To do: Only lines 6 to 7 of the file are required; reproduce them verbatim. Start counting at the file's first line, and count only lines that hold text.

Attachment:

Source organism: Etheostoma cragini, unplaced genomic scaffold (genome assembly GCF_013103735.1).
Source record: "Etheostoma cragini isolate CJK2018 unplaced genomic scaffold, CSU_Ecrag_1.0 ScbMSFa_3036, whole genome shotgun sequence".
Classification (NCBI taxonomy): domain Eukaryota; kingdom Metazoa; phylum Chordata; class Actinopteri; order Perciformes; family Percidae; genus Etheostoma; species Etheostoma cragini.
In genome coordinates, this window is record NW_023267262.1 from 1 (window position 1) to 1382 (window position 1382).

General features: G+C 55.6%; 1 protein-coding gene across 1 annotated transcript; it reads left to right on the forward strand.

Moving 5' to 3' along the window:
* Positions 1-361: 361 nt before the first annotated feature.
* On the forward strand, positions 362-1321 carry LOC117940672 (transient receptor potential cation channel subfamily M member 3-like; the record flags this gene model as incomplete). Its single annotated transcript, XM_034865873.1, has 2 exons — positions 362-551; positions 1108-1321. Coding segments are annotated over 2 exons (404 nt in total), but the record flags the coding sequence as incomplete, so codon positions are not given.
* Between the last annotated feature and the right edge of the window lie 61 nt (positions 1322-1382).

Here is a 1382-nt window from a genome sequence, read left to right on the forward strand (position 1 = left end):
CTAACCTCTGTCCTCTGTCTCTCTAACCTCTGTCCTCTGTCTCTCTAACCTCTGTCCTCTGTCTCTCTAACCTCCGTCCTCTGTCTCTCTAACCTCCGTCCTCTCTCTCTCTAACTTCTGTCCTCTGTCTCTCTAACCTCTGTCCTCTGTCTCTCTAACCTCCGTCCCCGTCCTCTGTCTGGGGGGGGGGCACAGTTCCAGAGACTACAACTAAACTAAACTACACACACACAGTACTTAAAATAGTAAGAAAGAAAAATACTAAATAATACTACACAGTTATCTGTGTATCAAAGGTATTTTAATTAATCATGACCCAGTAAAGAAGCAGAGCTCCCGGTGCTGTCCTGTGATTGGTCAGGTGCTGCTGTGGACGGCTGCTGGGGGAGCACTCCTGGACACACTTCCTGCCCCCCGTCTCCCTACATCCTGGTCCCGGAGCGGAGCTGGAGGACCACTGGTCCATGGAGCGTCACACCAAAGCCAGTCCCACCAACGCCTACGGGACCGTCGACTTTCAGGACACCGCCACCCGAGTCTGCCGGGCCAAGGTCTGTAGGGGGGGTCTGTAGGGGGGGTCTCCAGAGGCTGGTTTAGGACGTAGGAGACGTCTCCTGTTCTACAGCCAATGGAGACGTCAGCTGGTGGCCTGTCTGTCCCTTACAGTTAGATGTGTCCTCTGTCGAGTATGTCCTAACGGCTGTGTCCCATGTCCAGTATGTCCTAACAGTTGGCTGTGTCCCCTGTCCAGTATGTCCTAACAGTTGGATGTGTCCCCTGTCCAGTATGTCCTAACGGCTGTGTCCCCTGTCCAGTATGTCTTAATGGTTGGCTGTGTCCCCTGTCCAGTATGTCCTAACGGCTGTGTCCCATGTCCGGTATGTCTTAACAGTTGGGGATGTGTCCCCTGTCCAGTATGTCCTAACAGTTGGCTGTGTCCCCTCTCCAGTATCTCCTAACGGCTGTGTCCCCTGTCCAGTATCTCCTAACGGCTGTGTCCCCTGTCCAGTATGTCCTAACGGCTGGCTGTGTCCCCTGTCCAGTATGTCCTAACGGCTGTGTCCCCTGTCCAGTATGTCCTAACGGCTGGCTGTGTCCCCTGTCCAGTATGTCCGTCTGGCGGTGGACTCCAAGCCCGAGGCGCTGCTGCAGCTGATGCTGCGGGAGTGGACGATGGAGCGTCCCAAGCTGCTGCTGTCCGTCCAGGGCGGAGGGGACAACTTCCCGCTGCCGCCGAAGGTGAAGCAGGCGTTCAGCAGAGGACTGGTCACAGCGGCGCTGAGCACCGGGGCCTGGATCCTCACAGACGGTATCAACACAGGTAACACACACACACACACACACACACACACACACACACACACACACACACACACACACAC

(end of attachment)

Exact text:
Moving 5' to 3' along the window:
* Positions 1-361: 361 nt before the first annotated feature.